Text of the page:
Truth and fantasy in Assassin's Creed 4: Black Flag

History is doomed to repeat itself, especially if you're the sort of person who likes to play Assassin's Creed games.

The formula is always roughly the same. It demands a flinty central character who clambers across architecture and arching boughs. Using a variety of dashing weapons, he sneaks around, dispatching those unfortunate goons born on the wrong side of history to shameful eternity.

He moves in time from the Renaissance to the War of Independence to the Age of Piracy, always in search of that wrong to right, that swash to buckle.

This is historical fiction, video game style. Vaguely-approximately, sorta-kinda, the old days.

Let's face it. No-one seriously expects genuine history in a franchise that has managed to tether itself to a daffy plot device about the Animus, and pseudo time-traveling tech-wizards.

Even so, the game's makers are at pains to point out the noble verisimilitude of their endeavor.

Polygon sat down with the writer of Assassin's Creed 4: Black Flag , as well as an actor who researched and played central character Edward Kenway, and an historian seconded to the project.

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Appropriately, the interview took place around an old table in a 19th Century wooden sailing ship, a museum-piece. During our visit, it was dressed up by Ubisoft as a pirate ship, for the purposes of throwing a Comic-Con party.

We ought not mock too readily. Compared to most 'historical' games, Assassin's Creed is a Gibbon-esque monument to curiosity and research. At least these guys make an effort.

"We went on research trips," said Darby McDevitt, the game's writer. "We sent people down to the Dominican Republic and Costa Rica. And we brought in historians. This was after I had done about four or five months of my own research with the team."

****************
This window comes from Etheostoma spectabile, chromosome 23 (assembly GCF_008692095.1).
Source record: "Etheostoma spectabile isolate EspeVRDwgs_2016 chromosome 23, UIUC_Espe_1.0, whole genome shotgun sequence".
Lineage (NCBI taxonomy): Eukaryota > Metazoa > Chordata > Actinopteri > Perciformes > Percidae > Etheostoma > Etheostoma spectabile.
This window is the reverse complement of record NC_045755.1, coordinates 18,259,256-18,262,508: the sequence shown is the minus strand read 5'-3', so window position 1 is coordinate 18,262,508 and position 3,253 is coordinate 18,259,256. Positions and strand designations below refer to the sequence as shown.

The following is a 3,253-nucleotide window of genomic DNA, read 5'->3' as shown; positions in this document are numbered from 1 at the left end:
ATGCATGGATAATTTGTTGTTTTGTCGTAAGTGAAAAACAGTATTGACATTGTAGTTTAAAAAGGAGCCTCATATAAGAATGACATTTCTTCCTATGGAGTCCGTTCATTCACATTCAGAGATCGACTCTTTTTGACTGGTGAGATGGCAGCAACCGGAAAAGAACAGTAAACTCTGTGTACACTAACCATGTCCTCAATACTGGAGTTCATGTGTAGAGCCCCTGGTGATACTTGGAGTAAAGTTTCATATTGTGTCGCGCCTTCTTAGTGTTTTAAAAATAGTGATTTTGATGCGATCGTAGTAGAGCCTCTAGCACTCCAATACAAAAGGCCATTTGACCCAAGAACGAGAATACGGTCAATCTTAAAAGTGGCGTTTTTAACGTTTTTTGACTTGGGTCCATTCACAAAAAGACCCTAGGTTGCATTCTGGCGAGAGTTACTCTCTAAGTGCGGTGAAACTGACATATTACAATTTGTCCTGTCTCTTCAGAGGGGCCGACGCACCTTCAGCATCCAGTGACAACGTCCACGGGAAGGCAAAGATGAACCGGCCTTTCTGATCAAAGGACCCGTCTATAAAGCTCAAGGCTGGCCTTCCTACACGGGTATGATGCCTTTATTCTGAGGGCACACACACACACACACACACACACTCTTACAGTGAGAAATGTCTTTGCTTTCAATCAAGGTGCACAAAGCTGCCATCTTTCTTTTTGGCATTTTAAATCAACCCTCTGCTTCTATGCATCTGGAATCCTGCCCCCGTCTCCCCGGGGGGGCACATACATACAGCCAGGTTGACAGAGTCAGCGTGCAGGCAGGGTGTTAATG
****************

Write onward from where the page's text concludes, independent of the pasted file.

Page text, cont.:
Undoubtedly, McDevitt is both well-read in piracy lore and interested in his subject. In the lanterns-swaying, biscuit-tapping dining-room of that estimable ship, we spoke at length about the clothes, weapons, politics, culture and language of the age, how the team had debated, researched and argued about minute details in order to get as close as possible to the authentic thing. Throughout the process they consulted tomes like The Republic of Pirates and The Sugar Barons.

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"I read about the sugar trade and plantations and how sugar was making British people in particular very wealthy," said McDevitt. "That informed a game design decision to dot our entire world with plantations. Pirates, as often as they attacked naval targets, would go against land targets as well.

"They would use stealth, intimidation, raid on land, and hoof it back to their boat. We have, in our game, quite a number of plantations where you can sneak ashore and steal all the stuff from their warehouses."

Ubisoft played a demo to us, of just such a scene, in which a lone attacker, ghosts onto a plantation, slaying or disabling about a dozen armed, professional soldiers along the way, none of whom are ever more than a few feet from an ally.

It's not historically accurate, but this is a video game, not a history lesson. Ubisoft is not about to make a game in which the player staves off scurvy aboard a creaking boat for months at a time. That would not be very interesting.

Caribbean pirates existed, they murdered, raped and thieved, but they are also fantasies, like cowboys and gangsters. The historical elements are merely there to add a sense of authenticity.

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Historian Mike Loades is an expert on the era. He mentions that a pirate might go into battle armed with multiple single-shot pistols stuffed into various pockets.

Does this seem far-fetched, given that pirates were likely to have been poor and desperate men, rather than owners of extremely expensive weapons?

"It rather depends on how good they were at being pirates," Loades said, "If you're a good pirate, you're going to be rich, especially if you're a pirate in the Caribbean. Such images that we do have of pirates, they are bristling-with-weapons.